A bar in Bruges has been forced to fit an alarm system after light-fingered tourists stole 4,000 of their iconic Belgian beer glasses in just one year.
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Each of the roughly 1,600 Belgian beers should be served in its own unique glass, which double up as advertising. They come in all shapes and sizes, from an Abbey-style goblet to an imitation half coconut shell.
Visitors to The Beer Wall, a canalside pub serving 60 different beers, risk more than a ringing hangover if they decide to slip a glass in their bags.
Sensors on the bottom of the glasses will trip an alarm as they leave, leading to even redder faces among drinkers of the famously powerful Belgian beers.
Owner Philip Maes admitted the alarm system, which cost £3,550 was a dramatic measure but he was left with no choice.
Tourists regularly ignore the warnings in four languages on the bar’s beer mats, which also explain all the glasses are for sale in The Beer Wall shop next door.
“Every year we lose at least 4,000 glasses,” Mr Maes said, “The tourists in particular like to walk away with them.”
“In hotels people steal towels, in restaurants salt shakers and in a beer bar they steal glasses. For some reason, some customers think that when they pay for something to drink, they get the glass as a gift,” he said.
Beer is an extremely serious matter in Belgium. Belgians frown disapprovingly when their favoured beer, revered in the country as a national patrimony, is served in the wrong glass.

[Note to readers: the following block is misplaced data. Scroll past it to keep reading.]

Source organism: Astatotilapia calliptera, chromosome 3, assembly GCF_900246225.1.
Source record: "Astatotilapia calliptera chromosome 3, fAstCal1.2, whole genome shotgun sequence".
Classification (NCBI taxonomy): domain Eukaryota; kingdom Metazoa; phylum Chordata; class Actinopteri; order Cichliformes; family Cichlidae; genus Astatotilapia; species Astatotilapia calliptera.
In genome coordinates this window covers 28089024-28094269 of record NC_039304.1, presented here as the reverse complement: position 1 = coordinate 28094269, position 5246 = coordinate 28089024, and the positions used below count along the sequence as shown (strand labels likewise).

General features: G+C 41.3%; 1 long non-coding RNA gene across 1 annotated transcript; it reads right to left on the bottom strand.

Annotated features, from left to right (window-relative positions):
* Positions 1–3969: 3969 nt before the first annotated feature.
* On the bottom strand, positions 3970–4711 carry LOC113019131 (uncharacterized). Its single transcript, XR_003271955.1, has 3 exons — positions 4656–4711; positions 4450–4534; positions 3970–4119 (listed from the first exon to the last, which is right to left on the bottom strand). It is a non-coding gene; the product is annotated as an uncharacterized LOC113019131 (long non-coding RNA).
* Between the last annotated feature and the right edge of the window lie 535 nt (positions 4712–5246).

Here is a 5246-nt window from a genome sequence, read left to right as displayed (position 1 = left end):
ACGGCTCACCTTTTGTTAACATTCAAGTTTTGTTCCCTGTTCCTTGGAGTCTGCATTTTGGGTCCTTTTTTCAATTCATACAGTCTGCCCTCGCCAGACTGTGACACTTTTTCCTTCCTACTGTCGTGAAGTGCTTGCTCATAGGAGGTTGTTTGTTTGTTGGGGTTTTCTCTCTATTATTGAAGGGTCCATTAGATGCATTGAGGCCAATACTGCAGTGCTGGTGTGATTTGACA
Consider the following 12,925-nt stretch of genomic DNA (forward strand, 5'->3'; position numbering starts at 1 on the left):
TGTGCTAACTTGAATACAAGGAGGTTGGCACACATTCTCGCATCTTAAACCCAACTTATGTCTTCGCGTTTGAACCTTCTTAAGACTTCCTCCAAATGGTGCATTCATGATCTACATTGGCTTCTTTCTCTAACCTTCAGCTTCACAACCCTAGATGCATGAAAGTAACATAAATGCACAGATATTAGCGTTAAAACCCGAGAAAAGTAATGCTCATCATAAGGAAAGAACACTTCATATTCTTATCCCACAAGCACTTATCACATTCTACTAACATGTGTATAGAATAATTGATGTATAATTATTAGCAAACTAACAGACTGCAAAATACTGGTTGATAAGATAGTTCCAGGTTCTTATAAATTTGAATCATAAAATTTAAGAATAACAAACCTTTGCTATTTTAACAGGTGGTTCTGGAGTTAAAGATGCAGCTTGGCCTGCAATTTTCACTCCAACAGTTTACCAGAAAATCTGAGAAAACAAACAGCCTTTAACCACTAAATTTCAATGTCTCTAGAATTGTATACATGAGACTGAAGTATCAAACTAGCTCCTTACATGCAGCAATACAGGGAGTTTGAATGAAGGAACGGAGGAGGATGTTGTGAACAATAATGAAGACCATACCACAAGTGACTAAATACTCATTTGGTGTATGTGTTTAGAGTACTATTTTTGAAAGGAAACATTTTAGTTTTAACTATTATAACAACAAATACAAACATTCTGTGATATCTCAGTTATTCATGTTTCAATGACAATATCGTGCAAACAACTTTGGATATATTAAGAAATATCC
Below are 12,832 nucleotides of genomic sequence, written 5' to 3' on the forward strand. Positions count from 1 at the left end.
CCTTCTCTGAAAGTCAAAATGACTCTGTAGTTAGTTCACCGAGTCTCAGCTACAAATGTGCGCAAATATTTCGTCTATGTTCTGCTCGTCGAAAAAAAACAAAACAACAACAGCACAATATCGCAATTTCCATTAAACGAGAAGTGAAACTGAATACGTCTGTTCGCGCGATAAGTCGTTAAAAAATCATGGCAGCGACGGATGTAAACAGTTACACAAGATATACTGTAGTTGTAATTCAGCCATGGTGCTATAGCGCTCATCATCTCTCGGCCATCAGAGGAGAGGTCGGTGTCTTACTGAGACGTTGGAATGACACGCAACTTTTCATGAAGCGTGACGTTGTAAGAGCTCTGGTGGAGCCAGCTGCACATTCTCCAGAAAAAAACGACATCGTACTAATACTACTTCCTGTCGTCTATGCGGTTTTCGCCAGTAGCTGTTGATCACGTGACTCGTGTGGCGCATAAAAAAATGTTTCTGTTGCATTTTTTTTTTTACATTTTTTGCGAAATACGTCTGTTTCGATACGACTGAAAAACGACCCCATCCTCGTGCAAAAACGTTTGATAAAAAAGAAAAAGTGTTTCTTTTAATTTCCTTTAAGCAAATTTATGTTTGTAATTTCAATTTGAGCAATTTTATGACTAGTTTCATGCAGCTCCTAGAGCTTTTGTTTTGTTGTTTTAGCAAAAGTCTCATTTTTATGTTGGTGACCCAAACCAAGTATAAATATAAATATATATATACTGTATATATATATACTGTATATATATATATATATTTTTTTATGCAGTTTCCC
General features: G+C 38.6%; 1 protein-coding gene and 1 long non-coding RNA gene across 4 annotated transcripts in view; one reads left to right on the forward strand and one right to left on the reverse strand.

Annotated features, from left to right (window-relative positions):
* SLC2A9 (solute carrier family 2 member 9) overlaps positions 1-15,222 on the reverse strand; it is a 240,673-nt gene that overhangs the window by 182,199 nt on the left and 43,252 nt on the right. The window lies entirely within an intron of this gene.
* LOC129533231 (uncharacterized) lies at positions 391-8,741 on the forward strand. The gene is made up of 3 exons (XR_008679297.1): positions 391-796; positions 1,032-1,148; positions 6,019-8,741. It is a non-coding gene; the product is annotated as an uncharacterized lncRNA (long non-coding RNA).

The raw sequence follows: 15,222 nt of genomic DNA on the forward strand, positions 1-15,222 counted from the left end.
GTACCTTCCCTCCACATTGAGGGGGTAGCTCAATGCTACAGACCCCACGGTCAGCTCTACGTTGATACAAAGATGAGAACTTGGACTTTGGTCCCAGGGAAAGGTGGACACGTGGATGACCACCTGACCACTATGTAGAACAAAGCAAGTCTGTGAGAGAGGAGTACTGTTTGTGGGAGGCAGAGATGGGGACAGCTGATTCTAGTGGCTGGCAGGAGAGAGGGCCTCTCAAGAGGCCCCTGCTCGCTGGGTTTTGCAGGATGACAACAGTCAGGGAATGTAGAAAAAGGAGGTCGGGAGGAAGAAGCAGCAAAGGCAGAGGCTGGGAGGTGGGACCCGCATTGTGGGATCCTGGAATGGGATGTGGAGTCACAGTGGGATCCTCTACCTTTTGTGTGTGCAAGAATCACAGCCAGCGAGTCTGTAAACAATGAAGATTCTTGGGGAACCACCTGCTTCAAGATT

Stealing a glass from a pub is a major breach of Belgian drinking etiquette with the culprits invariably thought to be drunk students or tourists.
“They just take it with them without too much embarrassment,” Mr Maes told the Het Nieuwsblad newspaper.
The most popular target for thieves is the long-stemmed Brugse Zot glass. Brugse Zot, which means Bruges Fool, is a quaffable 6 percent blond beer made by the only brewery remaining in the historical town centre.
“Every six months we have to ask this brewery for a new pallet of 400 glasses,” Mr Maes, who said the thieving had hit profits at The Beer Wall shop, said.
Other popular glasses to find their way into tourists’ handbags include the Mongozo Coconut beer’s half shell and the long curved glass for Kwak, which comes in a wooden holder and is not free-standing.
The holder for the 8 percent amber beer was designed to prevent thirsty mail coach drivers from spilling their drink while moving and stop them from having to leave their horse and cargo unattended.